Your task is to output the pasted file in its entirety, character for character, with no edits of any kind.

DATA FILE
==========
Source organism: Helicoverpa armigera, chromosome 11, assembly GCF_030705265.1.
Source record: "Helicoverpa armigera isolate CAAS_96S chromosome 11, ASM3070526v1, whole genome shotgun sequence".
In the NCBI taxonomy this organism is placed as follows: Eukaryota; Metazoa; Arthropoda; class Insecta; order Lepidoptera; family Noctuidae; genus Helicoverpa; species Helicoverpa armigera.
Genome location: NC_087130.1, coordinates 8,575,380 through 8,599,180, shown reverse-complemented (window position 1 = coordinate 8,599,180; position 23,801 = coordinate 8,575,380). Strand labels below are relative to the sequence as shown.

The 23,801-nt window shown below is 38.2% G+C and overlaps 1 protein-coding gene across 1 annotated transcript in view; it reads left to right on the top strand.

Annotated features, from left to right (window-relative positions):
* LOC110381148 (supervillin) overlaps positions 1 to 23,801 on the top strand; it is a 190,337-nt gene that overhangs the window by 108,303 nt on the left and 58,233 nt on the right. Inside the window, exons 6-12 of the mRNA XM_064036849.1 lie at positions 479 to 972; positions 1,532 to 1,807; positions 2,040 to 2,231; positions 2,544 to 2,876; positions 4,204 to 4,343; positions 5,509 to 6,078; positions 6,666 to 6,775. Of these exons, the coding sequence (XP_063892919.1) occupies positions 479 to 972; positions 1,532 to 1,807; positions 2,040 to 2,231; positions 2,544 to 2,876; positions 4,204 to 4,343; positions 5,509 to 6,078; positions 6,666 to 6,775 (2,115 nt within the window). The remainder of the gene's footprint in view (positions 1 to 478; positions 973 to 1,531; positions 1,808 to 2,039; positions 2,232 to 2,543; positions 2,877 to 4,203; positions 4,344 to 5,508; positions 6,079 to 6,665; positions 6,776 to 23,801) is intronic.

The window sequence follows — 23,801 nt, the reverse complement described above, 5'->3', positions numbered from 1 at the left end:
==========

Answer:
Source organism: Helicoverpa armigera, chromosome 11, assembly GCF_030705265.1.
Source record: "Helicoverpa armigera isolate CAAS_96S chromosome 11, ASM3070526v1, whole genome shotgun sequence".
In the NCBI taxonomy this organism is placed as follows: Eukaryota; Metazoa; Arthropoda; class Insecta; order Lepidoptera; family Noctuidae; genus Helicoverpa; species Helicoverpa armigera.
Genome location: NC_087130.1, coordinates 8,575,380 through 8,599,180, shown reverse-complemented (window position 1 = coordinate 8,599,180; position 23,801 = coordinate 8,575,380). Strand labels below are relative to the sequence as shown.

The 23,801-nt window shown below is 38.2% G+C and overlaps 1 protein-coding gene across 1 annotated transcript in view; it reads left to right on the top strand.

Annotated features, from left to right (window-relative positions):
* LOC110381148 (supervillin) overlaps positions 1 to 23,801 on the top strand; it is a 190,337-nt gene that overhangs the window by 108,303 nt on the left and 58,233 nt on the right. Inside the window, exons 6-12 of the mRNA XM_064036849.1 lie at positions 479 to 972; positions 1,532 to 1,807; positions 2,040 to 2,231; positions 2,544 to 2,876; positions 4,204 to 4,343; positions 5,509 to 6,078; positions 6,666 to 6,775. Of these exons, the coding sequence (XP_063892919.1) occupies positions 479 to 972; positions 1,532 to 1,807; positions 2,040 to 2,231; positions 2,544 to 2,876; positions 4,204 to 4,343; positions 5,509 to 6,078; positions 6,666 to 6,775 (2,115 nt within the window). The remainder of the gene's footprint in view (positions 1 to 478; positions 973 to 1,531; positions 1,808 to 2,039; positions 2,232 to 2,543; positions 2,877 to 4,203; positions 4,344 to 5,508; positions 6,079 to 6,665; positions 6,776 to 23,801) is intronic.

The window sequence follows — 23,801 nt, the reverse complement described above, 5'->3', positions numbered from 1 at the left end: